This post is the first in a series reviewing recent arms expenditures by South China Sea claimants Vietnam, the Philippines and Malaysia. The series also appears on CogitAsia, the CSIS Asia policy blog.

Since the South China Sea reemerged around 2008 as a hot spot of simmering conflict, conventional wisdom has held that tension in the area is driving an arms race among its littoral countries. Experts, journalists, and commentators have talked about an arms race in this area as a fact, a trend, or an alarming threat. A recent report in the Voice of America observed, “As China expands its influence in the disputed South China Sea, an arms race has developed among other nations with claims in the area.” An op-ed in The National Interest stated, “As tensions in the South China Sea continue to escalate, this arms race poses a significant threat to the security in the region.” A headline in the blog Lawfare read, “Water Wars: South China Sea Arms Race Escalates”; another on CNBC was titled, “Asia Defense Spending: New Arms Race in South China Sea.”

A closer look at the facts and trends suggests otherwise. If an arms race is an attempt to equal or surpass one’s competitor, Malaysia, the Philippines, and Vietnam are not playing catch-up with China, nor with one another. These three major Southeast Asian claimants in the South China Sea have little intention of achieving military parity or superiority. Instead, their long-term ambition is what can be called “minimal deterrence.” They want to build just enough capability to make potential aggressors think twice before attacking them. And this goal of minimal deterrence is clearly a long-term objective, as all three countries have a long way to go before they achieve it.

Most of the recent buildup of forces, military and paramilitary alike, by Malaysia, the Philippines, and Vietnam in the last two decades was to narrow existing gaps in their defense capabilities. The lacunae have existed for years—in some cases even decades—but it took China’s assertive actions directly against them to catalyze serious effort to fill the gaps. Chinese aggression has ignited competition from Vietnam, and to a lesser extent, the Philippines, but this should be more accurately describe as a “minimalist competition,” not an arms race.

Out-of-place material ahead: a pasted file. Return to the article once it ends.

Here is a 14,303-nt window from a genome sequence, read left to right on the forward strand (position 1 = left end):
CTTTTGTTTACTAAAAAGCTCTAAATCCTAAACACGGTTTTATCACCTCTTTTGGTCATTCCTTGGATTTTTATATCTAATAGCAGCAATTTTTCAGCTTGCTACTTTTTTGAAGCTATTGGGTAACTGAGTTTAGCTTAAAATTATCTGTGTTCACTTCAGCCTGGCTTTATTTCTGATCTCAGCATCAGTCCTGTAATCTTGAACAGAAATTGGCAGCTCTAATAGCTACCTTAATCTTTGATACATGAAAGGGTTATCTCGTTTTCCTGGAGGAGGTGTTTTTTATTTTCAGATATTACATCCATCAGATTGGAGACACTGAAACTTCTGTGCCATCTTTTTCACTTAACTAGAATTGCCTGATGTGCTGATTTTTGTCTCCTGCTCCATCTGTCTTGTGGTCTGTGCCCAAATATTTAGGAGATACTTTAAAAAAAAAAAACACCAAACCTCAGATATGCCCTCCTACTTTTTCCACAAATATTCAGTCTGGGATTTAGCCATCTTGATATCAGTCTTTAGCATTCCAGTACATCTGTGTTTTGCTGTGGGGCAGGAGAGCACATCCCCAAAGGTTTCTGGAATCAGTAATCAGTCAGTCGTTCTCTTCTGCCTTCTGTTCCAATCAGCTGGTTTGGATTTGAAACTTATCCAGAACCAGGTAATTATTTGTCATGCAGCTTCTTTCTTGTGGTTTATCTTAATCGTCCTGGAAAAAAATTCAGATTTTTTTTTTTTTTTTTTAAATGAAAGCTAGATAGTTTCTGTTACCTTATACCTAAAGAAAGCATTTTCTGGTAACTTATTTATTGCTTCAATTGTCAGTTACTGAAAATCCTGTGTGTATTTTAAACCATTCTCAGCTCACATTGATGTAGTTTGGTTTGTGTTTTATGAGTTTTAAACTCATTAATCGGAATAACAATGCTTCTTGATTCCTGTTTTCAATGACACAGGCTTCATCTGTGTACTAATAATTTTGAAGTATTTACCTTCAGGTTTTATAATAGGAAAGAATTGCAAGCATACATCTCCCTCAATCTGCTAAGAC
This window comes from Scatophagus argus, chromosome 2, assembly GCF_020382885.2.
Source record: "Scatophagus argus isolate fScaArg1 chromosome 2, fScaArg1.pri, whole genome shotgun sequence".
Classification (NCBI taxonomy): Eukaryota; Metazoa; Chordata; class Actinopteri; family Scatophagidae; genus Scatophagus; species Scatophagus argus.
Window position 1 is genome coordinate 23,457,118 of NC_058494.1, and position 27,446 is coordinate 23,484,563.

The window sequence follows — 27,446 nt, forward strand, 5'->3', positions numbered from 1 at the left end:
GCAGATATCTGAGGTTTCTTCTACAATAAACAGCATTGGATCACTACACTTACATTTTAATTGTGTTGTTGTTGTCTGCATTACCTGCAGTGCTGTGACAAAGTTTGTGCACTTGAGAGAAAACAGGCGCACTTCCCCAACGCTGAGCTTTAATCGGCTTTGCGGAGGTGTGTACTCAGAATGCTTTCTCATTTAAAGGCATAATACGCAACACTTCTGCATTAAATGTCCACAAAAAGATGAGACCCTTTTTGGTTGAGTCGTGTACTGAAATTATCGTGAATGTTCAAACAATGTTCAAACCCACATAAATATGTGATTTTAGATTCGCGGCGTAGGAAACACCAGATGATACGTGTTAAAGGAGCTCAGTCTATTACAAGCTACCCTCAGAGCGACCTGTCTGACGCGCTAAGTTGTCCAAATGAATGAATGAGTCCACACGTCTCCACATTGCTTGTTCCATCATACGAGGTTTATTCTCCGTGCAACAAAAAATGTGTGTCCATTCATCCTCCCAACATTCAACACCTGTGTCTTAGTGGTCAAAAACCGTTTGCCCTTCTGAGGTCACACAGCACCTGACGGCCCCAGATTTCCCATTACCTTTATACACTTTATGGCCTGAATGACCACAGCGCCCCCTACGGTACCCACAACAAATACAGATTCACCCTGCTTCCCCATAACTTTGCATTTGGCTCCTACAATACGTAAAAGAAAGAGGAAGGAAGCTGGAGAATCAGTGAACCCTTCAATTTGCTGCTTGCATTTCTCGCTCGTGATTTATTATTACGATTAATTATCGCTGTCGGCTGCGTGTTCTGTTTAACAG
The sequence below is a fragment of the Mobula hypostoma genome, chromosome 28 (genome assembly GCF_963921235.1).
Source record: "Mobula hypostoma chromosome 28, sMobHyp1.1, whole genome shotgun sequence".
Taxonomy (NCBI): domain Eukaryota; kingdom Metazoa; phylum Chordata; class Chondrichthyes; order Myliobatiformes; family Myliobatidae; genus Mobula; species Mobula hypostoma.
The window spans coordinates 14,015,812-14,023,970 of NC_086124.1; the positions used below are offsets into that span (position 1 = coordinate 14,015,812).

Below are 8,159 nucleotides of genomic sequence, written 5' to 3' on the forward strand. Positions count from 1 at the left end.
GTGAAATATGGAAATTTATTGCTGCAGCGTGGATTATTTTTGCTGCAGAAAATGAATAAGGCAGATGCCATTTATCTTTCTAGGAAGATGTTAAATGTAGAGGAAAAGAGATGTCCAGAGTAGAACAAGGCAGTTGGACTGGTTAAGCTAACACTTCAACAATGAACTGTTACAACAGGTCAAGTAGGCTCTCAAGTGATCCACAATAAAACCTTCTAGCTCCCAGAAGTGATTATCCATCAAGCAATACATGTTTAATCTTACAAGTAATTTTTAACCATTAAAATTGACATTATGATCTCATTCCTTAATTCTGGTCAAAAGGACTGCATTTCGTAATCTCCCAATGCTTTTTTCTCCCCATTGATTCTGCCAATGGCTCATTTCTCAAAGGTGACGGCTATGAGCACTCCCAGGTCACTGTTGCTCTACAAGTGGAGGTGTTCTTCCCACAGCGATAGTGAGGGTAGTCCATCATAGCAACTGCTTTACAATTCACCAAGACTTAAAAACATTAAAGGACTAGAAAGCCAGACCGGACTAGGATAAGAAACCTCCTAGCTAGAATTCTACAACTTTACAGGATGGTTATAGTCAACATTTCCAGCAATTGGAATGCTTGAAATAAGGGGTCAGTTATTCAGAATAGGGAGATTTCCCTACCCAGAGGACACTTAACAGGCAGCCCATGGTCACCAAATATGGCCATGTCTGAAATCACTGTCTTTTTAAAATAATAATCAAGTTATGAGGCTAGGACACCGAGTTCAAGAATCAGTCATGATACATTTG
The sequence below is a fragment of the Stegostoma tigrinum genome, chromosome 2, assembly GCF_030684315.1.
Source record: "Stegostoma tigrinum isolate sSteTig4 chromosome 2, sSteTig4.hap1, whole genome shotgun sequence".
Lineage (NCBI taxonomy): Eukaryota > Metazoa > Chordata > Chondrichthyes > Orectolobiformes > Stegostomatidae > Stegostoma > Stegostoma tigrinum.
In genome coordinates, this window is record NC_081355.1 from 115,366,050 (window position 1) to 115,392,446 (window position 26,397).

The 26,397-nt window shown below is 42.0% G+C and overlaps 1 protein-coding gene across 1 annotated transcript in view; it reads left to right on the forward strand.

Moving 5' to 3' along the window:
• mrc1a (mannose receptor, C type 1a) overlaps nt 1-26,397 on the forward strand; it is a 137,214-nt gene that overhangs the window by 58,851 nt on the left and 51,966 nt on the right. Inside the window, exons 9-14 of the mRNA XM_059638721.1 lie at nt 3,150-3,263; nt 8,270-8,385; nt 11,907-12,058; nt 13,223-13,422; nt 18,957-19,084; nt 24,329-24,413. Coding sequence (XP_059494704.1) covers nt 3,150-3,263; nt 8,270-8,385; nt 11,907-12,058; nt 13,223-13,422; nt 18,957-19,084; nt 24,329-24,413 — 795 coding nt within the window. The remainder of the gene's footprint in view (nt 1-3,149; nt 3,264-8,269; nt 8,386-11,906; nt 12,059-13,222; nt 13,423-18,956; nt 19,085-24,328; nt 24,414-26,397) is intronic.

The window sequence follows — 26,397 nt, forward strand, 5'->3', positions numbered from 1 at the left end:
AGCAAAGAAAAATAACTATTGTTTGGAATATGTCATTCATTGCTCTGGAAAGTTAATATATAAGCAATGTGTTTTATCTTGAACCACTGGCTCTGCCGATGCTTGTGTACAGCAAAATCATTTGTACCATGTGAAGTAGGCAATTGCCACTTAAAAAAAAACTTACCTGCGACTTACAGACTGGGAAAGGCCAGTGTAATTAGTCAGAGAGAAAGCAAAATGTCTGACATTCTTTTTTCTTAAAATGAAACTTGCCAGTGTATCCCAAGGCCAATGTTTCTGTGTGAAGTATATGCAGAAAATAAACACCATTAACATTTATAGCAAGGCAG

One way to see if there is an arms race underway is to look at military expenditure as a share of gross domestic product (GDP). Estimates by SIPRI suggest that in the last 15 years, none of the major contestants in the South China Sea dispute has significantly increased the proportion of military expenditure to GDP. Also, none of these countries spent more than 2.5 percent of their GDP on the military (the one exception being Malaysia in 2003, with 2.6 percent).

With a large and rapidly growing economy, China was able to maintain a very stable rate of expenditure on arms throughout the period. SIPRI estimates put China’s military spending at 1.9 percent for most of the decade 2007-2016, the period of increased Chinese assertiveness and a new wave of tensions in the South China Sea. China spent slightly more, about 2 and 2.1 percent of its GDP, in the four years 2003-2006, when tension was relatively lower in this region.

Contrary to common belief, both Malaysia and the Philippines have reduced their military outlay as a percentage of GDP during the last 15 years. The most dramatic decline occurred in Malaysia, where the ratio fell from 2.6 percent in 2003 to 1.4 percent in 2016. In the Philippines, military spending also decreased from 1.6 percent in 2003 to 1.3 percent in 2016. The outlier among these countries is Vietnam, whose rate grew slightly from 2.1 per cent in 2003 to 2.4 per cent in 2016. But the decade 2007-2016 witnessed no significant increase in the proportion to GDP of Vietnam’s military budget.